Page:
As a small business owner, you’re used to wearing all the hats. You’re the CEO, COO, CMO, and everything else rolled into one.
When you have so much to do, prioritizing tasks is difficult, if not impossible, especially when everything you do is vital to your business.
When you’re out of time and energy, what are the tasks that are usually left undone?
If you’re like a lot of business owners, the answer to that is marketing tasks: updating your blog, posting to social media, and producing new marketing materials like case studies and press releases.
The bad news is, your business can’t survive without marketing.
The good news is, there are plenty of ways you can minimize the time you spend on marketing your business, while still effectively reaching new customers and gathering leads.
In this post, we’ll delve deep into some practical, actionable tips you can put to use right away to get more marketing done in less time.
Batch Similar Tasks
You likely already know multitasking is not good for productivity.
Multiple studies have shown that trying to perform multiple tasks at once is less productive than focusing on a single task at a time. Your brain takes extra time to switch gears in between tasks and refocus on the new task, taking up more time than if you just focus on a single task. And multitasking not only slows you down, but can also lower your IQ and may actually damage your brain in the long term.
While you may know you shouldn’t be multitasking, it’s more difficult to figure out how to stop. How are you supposed to avoid multitasking when your business depends on it?
You might gain some traction postponing your marketing and posting to your blog and social media accounts haphazardly, but it’s not very strategic and impossible to optimize.
Instead, by breaking up those projects into smaller tasks and batching them together, you can be more strategic about your marketing, produce higher quality content, and — most importantly — save a ton of time. You’ll save energy and brainpower by focusing on a single marketing task for a period of time, instead of trying to multitask and squeeze in your marketing in between other tasks.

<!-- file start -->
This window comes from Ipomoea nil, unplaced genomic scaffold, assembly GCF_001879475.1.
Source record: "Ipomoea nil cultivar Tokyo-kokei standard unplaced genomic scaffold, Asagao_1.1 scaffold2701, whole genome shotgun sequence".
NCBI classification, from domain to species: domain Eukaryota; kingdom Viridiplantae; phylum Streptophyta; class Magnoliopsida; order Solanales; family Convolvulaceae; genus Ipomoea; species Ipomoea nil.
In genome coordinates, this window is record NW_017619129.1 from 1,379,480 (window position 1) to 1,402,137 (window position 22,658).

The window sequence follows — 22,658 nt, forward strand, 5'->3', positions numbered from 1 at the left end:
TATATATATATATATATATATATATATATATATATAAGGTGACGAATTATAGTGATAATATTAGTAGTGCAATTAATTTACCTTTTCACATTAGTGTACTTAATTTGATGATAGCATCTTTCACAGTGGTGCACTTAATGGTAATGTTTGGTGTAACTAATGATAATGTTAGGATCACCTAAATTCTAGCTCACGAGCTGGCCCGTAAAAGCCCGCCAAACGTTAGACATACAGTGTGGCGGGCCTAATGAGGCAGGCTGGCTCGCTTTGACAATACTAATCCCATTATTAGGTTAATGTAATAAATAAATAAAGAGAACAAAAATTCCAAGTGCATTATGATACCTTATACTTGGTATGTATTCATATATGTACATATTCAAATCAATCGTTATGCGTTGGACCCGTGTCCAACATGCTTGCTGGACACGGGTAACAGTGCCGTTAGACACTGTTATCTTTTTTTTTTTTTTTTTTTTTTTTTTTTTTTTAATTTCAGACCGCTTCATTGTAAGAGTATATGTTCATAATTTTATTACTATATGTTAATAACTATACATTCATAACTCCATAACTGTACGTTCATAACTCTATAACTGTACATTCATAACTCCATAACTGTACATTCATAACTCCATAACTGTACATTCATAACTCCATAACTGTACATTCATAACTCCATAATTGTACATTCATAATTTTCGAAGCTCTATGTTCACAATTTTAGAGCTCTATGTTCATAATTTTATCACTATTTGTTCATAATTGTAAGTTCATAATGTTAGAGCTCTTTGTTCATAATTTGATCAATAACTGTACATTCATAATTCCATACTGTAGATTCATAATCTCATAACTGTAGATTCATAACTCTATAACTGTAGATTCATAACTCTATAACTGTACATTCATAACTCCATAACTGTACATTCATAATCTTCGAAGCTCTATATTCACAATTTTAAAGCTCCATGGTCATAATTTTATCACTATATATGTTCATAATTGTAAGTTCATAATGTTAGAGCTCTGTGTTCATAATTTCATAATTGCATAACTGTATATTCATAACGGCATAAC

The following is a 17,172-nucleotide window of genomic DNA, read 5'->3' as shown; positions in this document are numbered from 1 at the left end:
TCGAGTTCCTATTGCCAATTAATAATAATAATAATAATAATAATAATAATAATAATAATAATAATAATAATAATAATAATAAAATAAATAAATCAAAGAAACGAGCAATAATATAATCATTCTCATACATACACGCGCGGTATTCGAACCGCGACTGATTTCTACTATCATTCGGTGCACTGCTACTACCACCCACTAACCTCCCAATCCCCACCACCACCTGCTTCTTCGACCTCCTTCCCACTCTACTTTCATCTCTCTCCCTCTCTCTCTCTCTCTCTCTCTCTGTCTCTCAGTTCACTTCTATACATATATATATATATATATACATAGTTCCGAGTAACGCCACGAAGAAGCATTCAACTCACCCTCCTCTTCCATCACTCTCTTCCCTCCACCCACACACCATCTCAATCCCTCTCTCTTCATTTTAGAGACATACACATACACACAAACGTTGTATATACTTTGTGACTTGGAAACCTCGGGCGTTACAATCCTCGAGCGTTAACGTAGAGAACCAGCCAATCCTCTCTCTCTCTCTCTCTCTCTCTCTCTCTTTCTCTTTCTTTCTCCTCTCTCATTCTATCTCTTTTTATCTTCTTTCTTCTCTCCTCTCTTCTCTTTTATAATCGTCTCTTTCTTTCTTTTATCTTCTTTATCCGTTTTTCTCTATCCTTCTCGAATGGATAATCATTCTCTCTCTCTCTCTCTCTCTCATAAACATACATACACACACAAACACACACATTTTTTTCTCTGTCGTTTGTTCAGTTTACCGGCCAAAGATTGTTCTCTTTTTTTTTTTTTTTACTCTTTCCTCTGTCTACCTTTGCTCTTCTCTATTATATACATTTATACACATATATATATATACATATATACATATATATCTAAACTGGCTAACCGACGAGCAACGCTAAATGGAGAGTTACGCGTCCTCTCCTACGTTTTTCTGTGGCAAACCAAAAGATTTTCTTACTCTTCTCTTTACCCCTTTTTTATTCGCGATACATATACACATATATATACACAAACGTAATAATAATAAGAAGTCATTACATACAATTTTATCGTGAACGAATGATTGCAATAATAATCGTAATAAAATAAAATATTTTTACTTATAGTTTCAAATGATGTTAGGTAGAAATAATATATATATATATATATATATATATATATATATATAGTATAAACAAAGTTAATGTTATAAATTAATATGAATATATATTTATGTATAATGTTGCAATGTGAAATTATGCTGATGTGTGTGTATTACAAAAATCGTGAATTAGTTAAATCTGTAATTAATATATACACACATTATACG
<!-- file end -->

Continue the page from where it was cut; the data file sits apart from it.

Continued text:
Let’s take blogging for example. Instead of quickly throwing a post together at the last minute, you can break up a batch of blog posts into tasks such as:
Brainstorm: Set aside 10 or 20 minutes today just to brainstorm blog post ideas, coming up with a list of titles, topics, or questions you can answer for your audience. Another way to brainstorm is by collecting ideas as you go about your day using a tool like Evernote, or a document in Google Drive, saving you precious time trying to come up with ideas later on.
Research: On another day, set aside some time to research your blog posts. This could mean Internet research for good sources to link to, or speaking with your staff or customers.
Draft: Take some time to quickly draft each post, without allowing yourself to judge or edit your words.
Edit:Let your drafts rest for a while, and then go back to edit them in a batch — or let another pair of eyes edit for you.
Post: Once you’re done editing all your posts, upload them all to your blog and schedule them.
By tackling each step separately, you can write a month’s worth of blog posts in a short amount of time. This can be done with any marketing task: just start by listing each step you take in the process.
If you’re having trouble focusing on a single task — such as getting sidetracked by interesting articles as you research, or trying to edit yourself when you should be writing drafts — try using the Pomodoro Technique to defeat your habit of multitasking. The basic idea of the Pomodoro Technique is that you work for 25 minutes, and then take a break for 5 minutes. There are plenty of Pomodoro apps for iPhone or Android that can help you keep track with a timer.